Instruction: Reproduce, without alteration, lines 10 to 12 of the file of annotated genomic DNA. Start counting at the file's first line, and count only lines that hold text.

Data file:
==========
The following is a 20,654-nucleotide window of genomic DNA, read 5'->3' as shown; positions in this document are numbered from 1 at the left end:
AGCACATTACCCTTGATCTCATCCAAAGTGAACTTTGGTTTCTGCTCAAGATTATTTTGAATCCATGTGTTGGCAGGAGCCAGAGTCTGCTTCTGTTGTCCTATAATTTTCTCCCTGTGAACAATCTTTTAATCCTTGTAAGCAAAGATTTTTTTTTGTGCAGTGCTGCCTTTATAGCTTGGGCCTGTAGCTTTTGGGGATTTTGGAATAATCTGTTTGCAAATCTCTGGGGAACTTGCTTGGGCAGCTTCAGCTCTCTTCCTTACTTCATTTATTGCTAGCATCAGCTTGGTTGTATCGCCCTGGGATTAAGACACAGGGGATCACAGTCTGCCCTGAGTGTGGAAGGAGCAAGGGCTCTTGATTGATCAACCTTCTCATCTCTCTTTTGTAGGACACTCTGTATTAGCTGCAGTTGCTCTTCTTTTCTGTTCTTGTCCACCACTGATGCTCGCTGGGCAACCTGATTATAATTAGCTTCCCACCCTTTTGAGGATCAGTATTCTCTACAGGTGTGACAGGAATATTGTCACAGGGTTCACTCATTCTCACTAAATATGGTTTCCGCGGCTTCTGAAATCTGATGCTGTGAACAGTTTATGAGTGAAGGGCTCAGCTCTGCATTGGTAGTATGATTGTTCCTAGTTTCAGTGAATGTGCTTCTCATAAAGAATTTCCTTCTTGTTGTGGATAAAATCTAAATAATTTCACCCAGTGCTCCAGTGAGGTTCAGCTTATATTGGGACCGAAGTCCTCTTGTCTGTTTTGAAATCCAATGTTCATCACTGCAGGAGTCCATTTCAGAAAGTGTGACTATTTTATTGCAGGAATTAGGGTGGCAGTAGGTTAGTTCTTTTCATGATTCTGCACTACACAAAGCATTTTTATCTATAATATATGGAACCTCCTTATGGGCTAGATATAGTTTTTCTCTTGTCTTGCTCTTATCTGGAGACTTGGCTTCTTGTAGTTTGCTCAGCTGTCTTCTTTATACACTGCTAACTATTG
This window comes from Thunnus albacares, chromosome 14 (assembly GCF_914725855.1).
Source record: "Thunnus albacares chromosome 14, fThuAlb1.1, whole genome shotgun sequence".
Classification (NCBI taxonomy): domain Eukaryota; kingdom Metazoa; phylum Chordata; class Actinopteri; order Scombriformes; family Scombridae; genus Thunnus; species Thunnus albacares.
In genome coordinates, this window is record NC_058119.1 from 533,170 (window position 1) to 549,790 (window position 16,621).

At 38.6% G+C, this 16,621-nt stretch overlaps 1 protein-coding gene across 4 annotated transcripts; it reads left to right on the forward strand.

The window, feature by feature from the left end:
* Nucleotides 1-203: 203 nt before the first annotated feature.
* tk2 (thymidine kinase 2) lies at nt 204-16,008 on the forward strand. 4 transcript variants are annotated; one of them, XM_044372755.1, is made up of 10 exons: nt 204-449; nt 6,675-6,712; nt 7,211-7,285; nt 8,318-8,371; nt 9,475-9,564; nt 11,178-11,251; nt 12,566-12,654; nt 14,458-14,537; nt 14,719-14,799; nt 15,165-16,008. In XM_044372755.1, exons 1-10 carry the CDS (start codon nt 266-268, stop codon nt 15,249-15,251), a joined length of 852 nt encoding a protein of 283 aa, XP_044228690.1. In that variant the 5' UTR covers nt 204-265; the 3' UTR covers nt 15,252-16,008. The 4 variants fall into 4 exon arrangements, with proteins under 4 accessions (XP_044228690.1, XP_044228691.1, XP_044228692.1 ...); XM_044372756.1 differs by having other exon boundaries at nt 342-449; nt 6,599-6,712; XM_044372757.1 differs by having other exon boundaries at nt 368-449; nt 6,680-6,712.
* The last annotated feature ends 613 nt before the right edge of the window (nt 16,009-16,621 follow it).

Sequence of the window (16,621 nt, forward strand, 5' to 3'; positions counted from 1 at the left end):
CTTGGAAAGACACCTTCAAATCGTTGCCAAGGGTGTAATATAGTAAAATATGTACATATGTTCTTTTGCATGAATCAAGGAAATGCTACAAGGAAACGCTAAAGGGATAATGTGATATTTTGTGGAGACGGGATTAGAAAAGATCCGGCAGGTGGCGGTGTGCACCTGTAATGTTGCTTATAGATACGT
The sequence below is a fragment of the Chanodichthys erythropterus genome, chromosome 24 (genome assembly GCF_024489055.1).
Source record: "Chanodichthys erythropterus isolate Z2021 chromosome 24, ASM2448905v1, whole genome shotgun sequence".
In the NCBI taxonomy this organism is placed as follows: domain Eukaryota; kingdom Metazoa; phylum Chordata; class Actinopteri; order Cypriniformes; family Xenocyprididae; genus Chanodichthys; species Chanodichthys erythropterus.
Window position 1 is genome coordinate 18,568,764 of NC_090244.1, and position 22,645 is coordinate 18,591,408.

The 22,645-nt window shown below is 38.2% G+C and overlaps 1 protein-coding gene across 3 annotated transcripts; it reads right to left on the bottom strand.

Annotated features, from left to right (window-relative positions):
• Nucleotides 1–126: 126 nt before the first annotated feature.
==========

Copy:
* tk2 (thymidine kinase 2) lies at nt 204-16,008 on the forward strand. 4 transcript variants are annotated; one of them, XM_044372755.1, is made up of 10 exons: nt 204-449; nt 6,675-6,712; nt 7,211-7,285; nt 8,318-8,371; nt 9,475-9,564; nt 11,178-11,251; nt 12,566-12,654; nt 14,458-14,537; nt 14,719-14,799; nt 15,165-16,008. In XM_044372755.1, exons 1-10 carry the CDS (start codon nt 266-268, stop codon nt 15,249-15,251), a joined length of 852 nt encoding a protein of 283 aa, XP_044228690.1. In that variant the 5' UTR covers nt 204-265; the 3' UTR covers nt 15,252-16,008. The 4 variants fall into 4 exon arrangements, with proteins under 4 accessions (XP_044228690.1, XP_044228691.1, XP_044228692.1 ...); XM_044372756.1 differs by having other exon boundaries at nt 342-449; nt 6,599-6,712; XM_044372757.1 differs by having other exon boundaries at nt 368-449; nt 6,680-6,712.
* The last annotated feature ends 613 nt before the right edge of the window (nt 16,009-16,621 follow it).

Sequence of the window (16,621 nt, forward strand, 5' to 3'; positions counted from 1 at the left end):